Professional mental health caregivers are beginning to understand religious trauma and to find ways of treatment. Groups as this will help in ending isolation, or as Stone points out, group therapy is an ideal form of treatment as it helps to form secure attachments for those struggles at a loss, perhaps, of an entire way of life (Stone, 2013). Perhaps this is because a group may offer safety, something Phillips (2009) sees as the first priority in treating religious trauma victims. This safety net creates a place for the client to create resilience and even to encourage the individual to continue to dialogue with his or her deity (Ormont, 1995/2001). Further, group counseling would be beneficial in healing the common result of trauma — a lack of psychological integration because group counseling “allows for self-reflection and less emotional reactivity” (Stone, 2013).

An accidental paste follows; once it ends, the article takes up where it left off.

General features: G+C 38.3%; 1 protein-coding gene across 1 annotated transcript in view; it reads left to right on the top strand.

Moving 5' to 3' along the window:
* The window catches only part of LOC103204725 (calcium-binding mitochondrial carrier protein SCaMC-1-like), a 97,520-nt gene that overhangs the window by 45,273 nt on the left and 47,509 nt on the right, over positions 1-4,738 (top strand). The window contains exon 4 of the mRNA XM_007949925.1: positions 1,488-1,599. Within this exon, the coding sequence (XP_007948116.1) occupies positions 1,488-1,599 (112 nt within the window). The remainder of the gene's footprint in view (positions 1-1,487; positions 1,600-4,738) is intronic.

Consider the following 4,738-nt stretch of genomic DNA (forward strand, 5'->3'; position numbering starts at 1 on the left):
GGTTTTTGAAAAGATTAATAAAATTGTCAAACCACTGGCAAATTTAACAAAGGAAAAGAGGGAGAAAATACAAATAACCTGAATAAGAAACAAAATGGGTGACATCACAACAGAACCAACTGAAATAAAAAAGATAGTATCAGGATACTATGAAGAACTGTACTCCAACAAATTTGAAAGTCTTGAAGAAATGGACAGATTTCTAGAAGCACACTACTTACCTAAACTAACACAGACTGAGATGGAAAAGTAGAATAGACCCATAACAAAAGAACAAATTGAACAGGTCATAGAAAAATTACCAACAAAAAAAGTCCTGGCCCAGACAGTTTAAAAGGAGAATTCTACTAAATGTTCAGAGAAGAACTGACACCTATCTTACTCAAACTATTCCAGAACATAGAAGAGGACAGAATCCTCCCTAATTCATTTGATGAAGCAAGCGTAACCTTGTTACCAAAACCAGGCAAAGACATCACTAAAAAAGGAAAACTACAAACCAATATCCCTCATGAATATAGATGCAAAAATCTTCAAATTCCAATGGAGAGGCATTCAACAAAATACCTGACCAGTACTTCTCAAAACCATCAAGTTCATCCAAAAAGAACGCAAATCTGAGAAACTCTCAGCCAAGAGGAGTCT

The theoretical orientation for leading this group will be person-centered. In person-centered therapy, the empathic relationship is the key. The target population most likely has rarely if ever received empathy, with little chance to practice giving empathy. This model would have empathy — a way to form connections to one another, to the inner-self, and to the outside world — as the centerpiece. Given that those coming from this strict groups often have been abused by authoritarian figures, allowing the facilitator to offer only minimal guidance keeps the facilitator from replacing via transference previous leaders. The group leader is a member, just one that helps to keep the group on track. Further, it allows the group individuals to become more assertive, while the facilitator helps to build trust in expertise as well as trust among the clients. As Stone notes (2013), attachment issues play a large part in the developmental delay of the adherent suffering religious trauma. Person-centered group counseling will ideally allow those attachments to be spread to all members, rather than the habit of finding and attaching to the leading voice. Finally, using Person-Centered would allow other techniques to be used on a limited basis.